Skip to main content
The new multinational task force would target arms smuggling around Yemen. It's the latest military response to Houthi attacks.

US Navy establishes new task force to patrol Red Sea

Apr 13, 2022


The U.S. Navy will begin a new task force with allied countries to patrol the Red Sea, targeting arms smuggling around Yemen. It’s the latest military response to Houthi attacks on Saudi Arabia and the United Arab Emirates.

“These are strategically important waters that warrant our attention,” Fifth Fleet Commander Vice Admiral Brad Cooper said on a call with reporters, adding that the trafficking of people and drugs would also be targeted.

Cooper declined four times to directly name the Iran-backed Houthis in his remarks to journalists announcing the task force. However, the Houthis have launched explosive-laden drone boats and mines into the waters of the Red Sea, which runs from Egypt’s Suez Canal in the north, down through the narrow Bab el-Mandeb Strait in the south that separates Africa from the Arabian Peninsula.

The Combined Maritime Forces command, a 34-nation organization which Cooper oversees from a base in Bahrain, already has three task forces that handle piracy and security issues both inside and outside of the Persian Gulf. The new task force will be commissioned Sunday and  the USS Mount Whitney, a Blue Ridge class amphibious command ship previously part of the Navy’s African and European 6th Fleet, will join it.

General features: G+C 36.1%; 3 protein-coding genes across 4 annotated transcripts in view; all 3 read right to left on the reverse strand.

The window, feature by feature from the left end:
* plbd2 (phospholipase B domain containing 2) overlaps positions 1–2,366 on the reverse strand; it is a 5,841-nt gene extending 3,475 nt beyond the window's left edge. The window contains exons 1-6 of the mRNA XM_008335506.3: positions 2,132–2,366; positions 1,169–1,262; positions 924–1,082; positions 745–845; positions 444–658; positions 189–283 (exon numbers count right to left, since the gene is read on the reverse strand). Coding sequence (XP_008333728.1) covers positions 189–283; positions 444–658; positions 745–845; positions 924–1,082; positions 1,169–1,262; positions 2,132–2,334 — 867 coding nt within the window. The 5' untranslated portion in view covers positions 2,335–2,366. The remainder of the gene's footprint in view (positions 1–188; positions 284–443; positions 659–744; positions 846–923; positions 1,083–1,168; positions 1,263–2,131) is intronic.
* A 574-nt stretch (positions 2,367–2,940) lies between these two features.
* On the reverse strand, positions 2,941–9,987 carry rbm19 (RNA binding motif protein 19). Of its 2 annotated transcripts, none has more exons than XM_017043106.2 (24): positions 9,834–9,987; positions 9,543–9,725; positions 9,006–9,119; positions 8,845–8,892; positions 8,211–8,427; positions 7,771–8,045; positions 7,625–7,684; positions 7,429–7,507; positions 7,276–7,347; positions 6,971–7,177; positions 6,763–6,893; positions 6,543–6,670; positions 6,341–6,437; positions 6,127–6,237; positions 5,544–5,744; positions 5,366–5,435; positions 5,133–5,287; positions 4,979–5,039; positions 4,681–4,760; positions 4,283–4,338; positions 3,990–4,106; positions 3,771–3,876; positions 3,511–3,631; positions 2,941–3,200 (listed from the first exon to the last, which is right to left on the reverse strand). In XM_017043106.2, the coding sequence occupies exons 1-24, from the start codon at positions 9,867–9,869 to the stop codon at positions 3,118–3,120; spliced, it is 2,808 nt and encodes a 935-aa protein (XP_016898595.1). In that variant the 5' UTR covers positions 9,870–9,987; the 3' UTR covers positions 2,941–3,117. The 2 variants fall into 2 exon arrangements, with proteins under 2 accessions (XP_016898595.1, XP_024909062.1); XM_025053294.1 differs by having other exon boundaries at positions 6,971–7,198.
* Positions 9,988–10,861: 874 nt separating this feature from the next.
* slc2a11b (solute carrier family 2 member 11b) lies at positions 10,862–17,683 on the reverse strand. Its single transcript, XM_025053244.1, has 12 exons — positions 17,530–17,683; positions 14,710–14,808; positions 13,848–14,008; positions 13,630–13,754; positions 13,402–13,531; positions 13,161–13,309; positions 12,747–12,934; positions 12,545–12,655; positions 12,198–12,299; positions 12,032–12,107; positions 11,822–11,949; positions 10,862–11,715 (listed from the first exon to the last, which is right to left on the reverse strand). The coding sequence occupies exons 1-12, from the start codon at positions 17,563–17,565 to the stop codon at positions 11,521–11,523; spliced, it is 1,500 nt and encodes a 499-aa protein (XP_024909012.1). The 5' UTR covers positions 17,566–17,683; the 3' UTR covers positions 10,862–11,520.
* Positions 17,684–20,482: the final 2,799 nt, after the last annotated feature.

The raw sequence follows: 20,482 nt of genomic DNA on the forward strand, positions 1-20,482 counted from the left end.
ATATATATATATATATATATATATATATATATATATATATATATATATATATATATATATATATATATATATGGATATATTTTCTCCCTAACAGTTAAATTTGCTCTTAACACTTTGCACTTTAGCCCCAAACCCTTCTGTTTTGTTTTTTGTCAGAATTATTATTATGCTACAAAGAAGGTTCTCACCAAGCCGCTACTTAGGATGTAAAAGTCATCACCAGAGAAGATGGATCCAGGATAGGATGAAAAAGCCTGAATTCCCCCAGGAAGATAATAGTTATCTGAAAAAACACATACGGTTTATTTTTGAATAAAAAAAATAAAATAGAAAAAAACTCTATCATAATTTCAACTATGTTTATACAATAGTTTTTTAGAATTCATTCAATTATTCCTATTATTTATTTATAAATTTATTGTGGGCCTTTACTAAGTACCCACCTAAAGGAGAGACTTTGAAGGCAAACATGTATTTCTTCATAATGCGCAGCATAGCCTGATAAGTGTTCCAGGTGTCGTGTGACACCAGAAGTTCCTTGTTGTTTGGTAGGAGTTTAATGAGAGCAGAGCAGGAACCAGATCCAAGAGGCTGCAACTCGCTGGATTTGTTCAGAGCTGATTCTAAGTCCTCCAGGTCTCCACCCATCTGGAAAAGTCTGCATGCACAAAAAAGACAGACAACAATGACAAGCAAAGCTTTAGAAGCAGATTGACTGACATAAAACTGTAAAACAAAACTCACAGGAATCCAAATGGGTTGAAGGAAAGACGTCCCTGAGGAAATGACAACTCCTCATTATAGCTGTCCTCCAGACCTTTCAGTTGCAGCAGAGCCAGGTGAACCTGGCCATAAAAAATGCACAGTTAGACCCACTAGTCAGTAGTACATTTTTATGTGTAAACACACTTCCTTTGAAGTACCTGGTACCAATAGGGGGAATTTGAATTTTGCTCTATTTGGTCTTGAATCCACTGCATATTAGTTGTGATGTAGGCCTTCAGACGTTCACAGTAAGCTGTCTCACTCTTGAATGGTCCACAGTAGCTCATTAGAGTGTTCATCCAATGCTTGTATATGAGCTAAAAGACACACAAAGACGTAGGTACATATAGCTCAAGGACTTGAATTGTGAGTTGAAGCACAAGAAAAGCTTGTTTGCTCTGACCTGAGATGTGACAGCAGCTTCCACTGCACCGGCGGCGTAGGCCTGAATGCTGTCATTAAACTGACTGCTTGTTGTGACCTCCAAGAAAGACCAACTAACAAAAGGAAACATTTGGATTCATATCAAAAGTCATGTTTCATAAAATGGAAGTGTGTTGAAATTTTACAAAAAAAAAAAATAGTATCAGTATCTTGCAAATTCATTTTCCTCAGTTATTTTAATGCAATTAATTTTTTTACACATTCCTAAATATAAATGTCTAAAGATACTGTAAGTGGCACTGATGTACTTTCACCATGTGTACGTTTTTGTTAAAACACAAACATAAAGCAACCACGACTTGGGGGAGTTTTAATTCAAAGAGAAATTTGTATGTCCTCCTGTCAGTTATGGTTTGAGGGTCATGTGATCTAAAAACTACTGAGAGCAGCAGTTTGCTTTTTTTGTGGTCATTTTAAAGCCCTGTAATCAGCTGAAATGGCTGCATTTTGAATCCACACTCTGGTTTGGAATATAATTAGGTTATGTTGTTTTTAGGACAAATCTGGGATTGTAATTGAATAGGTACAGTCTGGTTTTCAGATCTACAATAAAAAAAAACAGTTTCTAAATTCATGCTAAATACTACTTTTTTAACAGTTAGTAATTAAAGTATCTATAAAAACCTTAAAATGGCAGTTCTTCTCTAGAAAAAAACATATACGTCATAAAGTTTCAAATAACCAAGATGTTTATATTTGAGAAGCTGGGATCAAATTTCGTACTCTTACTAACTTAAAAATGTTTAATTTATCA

Cooper said he hoped the task force would target those smuggling coal, drugs, weapons and people in the waterway. Coal smuggling has been used by Somalia’s al-Qaida-linked al-Shabab to fund their attacks. Weapons linked by the Navy and analysts to Iran have been intercepted in the region as well, likely on their way to the Houthis. Yemen also sees migrants from Africa try to cross its war-torn nation to reach jobs in Saudi Arabia and elsewhere.

The Red Sea is a vital shipping lane for both cargo and the global energy supplies, making any mining of the area a danger not only to Saudi Arabia but to the rest of the world. Mines can enter the water and then be carried away by the currents, which change by the season in the Red Sea.